Plasma melatonin in the Adelie penguin (Pygoscelis adeliae) under continuous daylight in Antarctica
Article first published online: 30 JAN 2007
Journal of Pineal Research
Volume 10, Issue 1, pages 2–8, January 1991
How to Cite
Cockrem, J.F. (1991), Plasma melatonin in the Adelie penguin (Pygoscelis adeliae) under continuous daylight in Antarctica. Journal of Pineal Research, 10: 2–8. doi: 10.1111/j.1600-079X.1991.tb00002.x
- Issue published online: 30 JAN 2007
- Article first published online: 30 JAN 2007
- Received May 21, 1990; accepted September 28, 1990
- Key words: melatonin — penguin — continuous light — Antarctica — light intensity
Cockrem JF, Plasma melatonin in the Adelie penguin (Pygoscelis adeliae) under continuous daylight in Antarctica. J. Pineal Res. 199 1 10:2-8.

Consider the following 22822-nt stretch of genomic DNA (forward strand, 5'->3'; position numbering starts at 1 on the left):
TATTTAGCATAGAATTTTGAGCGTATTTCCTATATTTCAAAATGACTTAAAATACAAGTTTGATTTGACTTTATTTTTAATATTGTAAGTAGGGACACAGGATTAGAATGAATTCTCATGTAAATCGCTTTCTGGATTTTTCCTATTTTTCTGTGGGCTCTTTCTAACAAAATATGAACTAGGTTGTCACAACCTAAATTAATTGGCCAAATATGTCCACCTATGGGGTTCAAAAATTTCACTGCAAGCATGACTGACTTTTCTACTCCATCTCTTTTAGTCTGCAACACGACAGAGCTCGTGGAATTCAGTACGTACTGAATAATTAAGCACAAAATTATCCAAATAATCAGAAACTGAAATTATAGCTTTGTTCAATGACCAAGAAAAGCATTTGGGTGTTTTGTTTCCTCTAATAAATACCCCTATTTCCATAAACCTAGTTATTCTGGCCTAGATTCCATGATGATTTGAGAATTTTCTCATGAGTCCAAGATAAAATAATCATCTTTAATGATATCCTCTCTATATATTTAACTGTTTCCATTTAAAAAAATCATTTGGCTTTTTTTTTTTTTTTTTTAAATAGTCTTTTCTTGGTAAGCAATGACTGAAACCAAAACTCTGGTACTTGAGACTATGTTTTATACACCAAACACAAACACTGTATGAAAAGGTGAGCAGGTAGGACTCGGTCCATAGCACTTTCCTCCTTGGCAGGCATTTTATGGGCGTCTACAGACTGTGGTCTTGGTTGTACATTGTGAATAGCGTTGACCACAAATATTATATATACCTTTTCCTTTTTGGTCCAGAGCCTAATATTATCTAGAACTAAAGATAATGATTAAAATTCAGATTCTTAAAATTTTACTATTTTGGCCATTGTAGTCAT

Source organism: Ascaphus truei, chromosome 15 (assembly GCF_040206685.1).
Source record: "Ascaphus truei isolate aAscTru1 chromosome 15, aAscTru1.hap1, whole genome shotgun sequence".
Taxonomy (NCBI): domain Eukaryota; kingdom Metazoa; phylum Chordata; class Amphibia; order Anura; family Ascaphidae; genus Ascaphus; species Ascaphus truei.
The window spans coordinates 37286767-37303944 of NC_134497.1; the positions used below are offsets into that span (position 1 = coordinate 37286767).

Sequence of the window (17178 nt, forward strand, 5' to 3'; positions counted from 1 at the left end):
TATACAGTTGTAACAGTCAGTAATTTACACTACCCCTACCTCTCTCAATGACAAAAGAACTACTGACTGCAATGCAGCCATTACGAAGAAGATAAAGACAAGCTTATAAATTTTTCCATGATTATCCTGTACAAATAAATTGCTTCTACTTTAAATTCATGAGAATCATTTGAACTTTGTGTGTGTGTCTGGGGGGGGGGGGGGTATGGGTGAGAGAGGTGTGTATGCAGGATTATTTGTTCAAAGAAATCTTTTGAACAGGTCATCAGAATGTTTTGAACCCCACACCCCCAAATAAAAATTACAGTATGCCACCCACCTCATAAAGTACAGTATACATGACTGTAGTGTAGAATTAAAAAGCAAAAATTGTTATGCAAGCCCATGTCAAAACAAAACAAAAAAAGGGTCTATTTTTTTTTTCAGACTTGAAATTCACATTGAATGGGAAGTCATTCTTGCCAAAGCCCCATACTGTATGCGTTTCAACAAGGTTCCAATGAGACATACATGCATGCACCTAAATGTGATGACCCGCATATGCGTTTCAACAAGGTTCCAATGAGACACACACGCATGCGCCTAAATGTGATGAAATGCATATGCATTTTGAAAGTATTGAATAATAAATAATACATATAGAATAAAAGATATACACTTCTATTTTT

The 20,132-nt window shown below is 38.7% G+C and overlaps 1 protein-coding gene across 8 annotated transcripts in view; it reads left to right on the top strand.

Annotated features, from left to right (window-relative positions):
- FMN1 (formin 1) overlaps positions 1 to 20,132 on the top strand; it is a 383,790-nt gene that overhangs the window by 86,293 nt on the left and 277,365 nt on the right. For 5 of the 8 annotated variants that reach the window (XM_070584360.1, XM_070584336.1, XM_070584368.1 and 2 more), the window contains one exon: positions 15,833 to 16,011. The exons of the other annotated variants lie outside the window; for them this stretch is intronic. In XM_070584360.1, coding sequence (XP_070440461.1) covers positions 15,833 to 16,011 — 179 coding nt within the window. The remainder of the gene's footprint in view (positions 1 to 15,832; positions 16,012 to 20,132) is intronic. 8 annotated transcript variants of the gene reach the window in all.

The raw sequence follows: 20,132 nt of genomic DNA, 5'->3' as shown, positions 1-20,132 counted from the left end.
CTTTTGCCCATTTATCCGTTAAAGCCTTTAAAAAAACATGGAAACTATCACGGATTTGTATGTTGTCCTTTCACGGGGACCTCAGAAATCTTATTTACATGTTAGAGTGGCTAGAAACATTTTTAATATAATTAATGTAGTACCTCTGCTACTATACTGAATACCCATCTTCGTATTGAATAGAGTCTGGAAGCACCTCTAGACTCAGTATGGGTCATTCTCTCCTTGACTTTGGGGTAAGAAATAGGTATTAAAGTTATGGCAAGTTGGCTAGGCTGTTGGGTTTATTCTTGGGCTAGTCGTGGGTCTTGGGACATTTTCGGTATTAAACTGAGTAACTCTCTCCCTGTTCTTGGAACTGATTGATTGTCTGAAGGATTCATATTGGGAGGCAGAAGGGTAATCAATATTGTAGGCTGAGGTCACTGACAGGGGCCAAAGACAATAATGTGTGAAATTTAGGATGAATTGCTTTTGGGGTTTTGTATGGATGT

Circadian rhythms of melatonin secretion in birds are influenced by daylength and light intensity. Daily patterns of melatonin secretion were examined in Adelie penguins (Pygoscelis adeliae) under natural continuous daylight at Cape Bird, Antarctica (77$S). Although daylight is continuous during the Antarctic summer there was a marked daily cycle of light intensity. However, there was no relationship between mean plasma melatonin levels and time of day in groups of 2–10 penguins sampled at 2–3 h intervals in November, December, or January. Mean melatonin levels over 24 h in groups of birds from which single samples were collected, or in groups of birds sampled repeatedly through cannulae, were low (12.4 ± 1.2 pg/ml-28.8 ± 4.4 pg/ml for 4 sampling periods; n = 22-163). Levels in individual birds were, however, quite variable and ranged from 5.0–68.1 pg/ml. Some birds had periods of increased melatonin levels that tended to occur during the time of day when light intensity was least. One bird had a clear low amplitude melatonin rhythm with a peak during the time of least light intensity. These results, the first for any bird under a natural photoperiod, indicate that melatonin secretion is inhibited by natural continuous daylight, but that it is not abolished.